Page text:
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Donchian Channels is used to measure volatility like Bollinger Band. The bands are widen when volatility is high and narrow when volatility is low. Trader can start buying the stock when price break above the upper band and selling the stock when price break below the lower band. Higher band constructed by multiple highest prices over the n periods and lower band constructed by multiple lowest prices over the n period
Chart Setting: There is 1 text box next to Donchian Channels choice that user can use to customize the number of periods (n) used to calculate the Donchian Channels.
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Keltner Channels is a trend following indicator. It has 3 lines with the middle one is the EMA of the price, the upper band is typically set 2 x Average True Range (ATR) above the EMA and the lower band is typically set 2 x Average True Range ATR) below the EMA.
Chart Setting: There are 3 text boxes next to Keltner Channels choice which allow you to customize the Keltner Channels to fit your need. The first text box is for number of periods you’d like to set for the middle line EMA, typically is set to 20. The second text box is for the multiplier that is used with ATR, typically set to 2 (the larger it is the larger the band is). And the third text box is for the ATR. More on ATR can be found here.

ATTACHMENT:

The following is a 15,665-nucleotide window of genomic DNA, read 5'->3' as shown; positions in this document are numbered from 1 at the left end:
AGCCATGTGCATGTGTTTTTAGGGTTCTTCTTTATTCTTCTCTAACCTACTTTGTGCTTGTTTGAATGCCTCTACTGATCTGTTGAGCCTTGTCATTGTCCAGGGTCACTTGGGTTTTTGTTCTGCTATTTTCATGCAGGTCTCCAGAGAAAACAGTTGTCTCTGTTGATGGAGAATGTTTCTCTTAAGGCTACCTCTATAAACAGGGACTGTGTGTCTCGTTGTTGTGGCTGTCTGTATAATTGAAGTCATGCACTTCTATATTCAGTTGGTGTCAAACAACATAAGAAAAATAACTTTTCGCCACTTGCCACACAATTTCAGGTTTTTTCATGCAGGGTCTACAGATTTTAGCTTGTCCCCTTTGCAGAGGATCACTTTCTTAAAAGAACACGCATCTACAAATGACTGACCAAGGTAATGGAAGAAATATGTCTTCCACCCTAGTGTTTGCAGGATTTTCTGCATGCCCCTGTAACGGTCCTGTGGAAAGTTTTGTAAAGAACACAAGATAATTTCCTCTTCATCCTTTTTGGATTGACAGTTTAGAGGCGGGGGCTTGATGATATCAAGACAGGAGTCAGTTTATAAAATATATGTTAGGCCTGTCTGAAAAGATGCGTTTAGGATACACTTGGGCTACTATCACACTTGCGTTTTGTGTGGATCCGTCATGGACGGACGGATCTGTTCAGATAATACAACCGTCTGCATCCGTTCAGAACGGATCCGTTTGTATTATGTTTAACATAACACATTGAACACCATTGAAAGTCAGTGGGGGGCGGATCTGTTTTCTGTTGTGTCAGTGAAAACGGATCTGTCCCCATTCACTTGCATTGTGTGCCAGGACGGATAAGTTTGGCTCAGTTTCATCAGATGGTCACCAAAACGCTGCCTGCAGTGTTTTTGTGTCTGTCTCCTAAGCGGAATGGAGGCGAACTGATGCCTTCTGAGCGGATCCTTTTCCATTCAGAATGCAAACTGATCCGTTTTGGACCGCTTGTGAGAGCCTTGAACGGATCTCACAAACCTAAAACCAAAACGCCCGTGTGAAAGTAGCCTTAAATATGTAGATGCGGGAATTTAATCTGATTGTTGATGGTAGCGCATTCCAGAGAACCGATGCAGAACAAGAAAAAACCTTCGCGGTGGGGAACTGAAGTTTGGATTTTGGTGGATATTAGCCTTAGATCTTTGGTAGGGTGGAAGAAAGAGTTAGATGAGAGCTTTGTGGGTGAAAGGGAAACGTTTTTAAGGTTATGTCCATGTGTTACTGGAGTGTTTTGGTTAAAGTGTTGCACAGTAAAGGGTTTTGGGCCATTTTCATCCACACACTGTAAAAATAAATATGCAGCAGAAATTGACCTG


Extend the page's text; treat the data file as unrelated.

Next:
Keltner Channels is used to identify the trend (trend up with angle up, trend down with angle down). When price reach the upper band it is considered bullish, while reaching the lower band is considered bearish. Moving outside of the band is considered acceleration in that direction (either more bullish or more bearish).
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Linear Regression is a tool used to measure trends and consists of a straight line drawn through the prices using the least squares method to plot the line. Two parallel lines are drawn equidistant above and below the linear regression line and these lines act as support and resistance. The space between the parallel lines is where equilibrium exists and if stock price moves to one of the channels prices will usually move back to center or the opposite channel line while a significant penetration of either line on volume, would indicate a breakout is occurring.